Real Estate: Investments made into sustainably managed properties, or properties currently in development or among low-income populations, and in which social and environmental objectives are intentionally sought, such as sustainable growth, green buildings, urban regeneration, and affordable housing.
Infrastructure: Investments into the facilities and structures required for the effective operation of an economy and society, usually involving the provision of essential physical structures and services to support populations at the bottom of the economic pyramid.
Other Real Assets: Identifiable and tangible assets, whose value is derived from physical properties, managed to produce long-term value to society and the environment, as assets are not depleted or damaged, such as land trusts, agricultural spaces and recreational spaces.
Social Impact Bonds: Social Impact Bonds (SIBs) are pay for success contracts between private investors and socially beneficial programs. Financial returns are offered based on the success of the program in question. SIBs are gaining in popularity as a means of translating socially desirable goals into measurable economic returns.
Revolutionary Ideas for Enlightening Times
Over the last 20 years, impact investing has gained prominence as a means to generate significant social and environmental benefits and sustainable financial returns. This movement may have been spearheaded by community organizations, advocacy groups, non profit foundations and philanthropists but has rapidly expanded.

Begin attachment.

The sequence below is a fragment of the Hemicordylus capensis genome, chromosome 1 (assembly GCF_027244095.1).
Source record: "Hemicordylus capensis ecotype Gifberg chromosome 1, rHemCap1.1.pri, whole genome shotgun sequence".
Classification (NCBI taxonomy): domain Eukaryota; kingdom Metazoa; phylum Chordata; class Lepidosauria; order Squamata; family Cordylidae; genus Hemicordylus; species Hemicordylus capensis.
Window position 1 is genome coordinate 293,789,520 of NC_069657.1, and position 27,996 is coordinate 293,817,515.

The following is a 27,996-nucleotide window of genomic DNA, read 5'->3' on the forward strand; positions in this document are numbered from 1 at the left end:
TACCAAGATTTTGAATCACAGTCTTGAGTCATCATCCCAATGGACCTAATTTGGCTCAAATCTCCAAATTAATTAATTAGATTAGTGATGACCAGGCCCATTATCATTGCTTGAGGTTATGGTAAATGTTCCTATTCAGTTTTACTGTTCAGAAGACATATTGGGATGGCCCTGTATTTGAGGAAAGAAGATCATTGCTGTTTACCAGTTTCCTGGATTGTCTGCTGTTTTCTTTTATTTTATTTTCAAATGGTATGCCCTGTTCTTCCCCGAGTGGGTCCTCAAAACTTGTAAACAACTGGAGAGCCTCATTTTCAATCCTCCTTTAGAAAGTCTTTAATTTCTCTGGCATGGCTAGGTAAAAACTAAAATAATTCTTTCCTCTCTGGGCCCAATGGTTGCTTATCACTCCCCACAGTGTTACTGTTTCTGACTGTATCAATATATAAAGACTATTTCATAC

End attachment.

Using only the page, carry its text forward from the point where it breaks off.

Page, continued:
Corporate social responsibility is a movement leading businesses to reconsider how they collect natural resources, produce goods and treat the human capital essential to their means of production. Accountability to all stakeholders connected to the business cycle is translating into long term gains in reputation, profitability and brand primacy for the companies that are getting the most out of their CSR projects.
As businesses, governments and communities work in tandem they are driving improvements in human welfare and sustainable development which are making our world a better place for the 7.6 billion citizens of Planet Earth.
According to the United Nations Development Project, the Global Impact Investing Network (GIIN) estimates a growing market of US$114 billion in impact investing assets, of which more than US$22.1 billion was allocated in 2016. In 2017, that number was projected to rise by 25.9 percent.
While the national and international supply of impact investment capital is expected to rise, currently, impact investment’s total share in global financial markets is estimated to be only 0.2 percent of global wealth.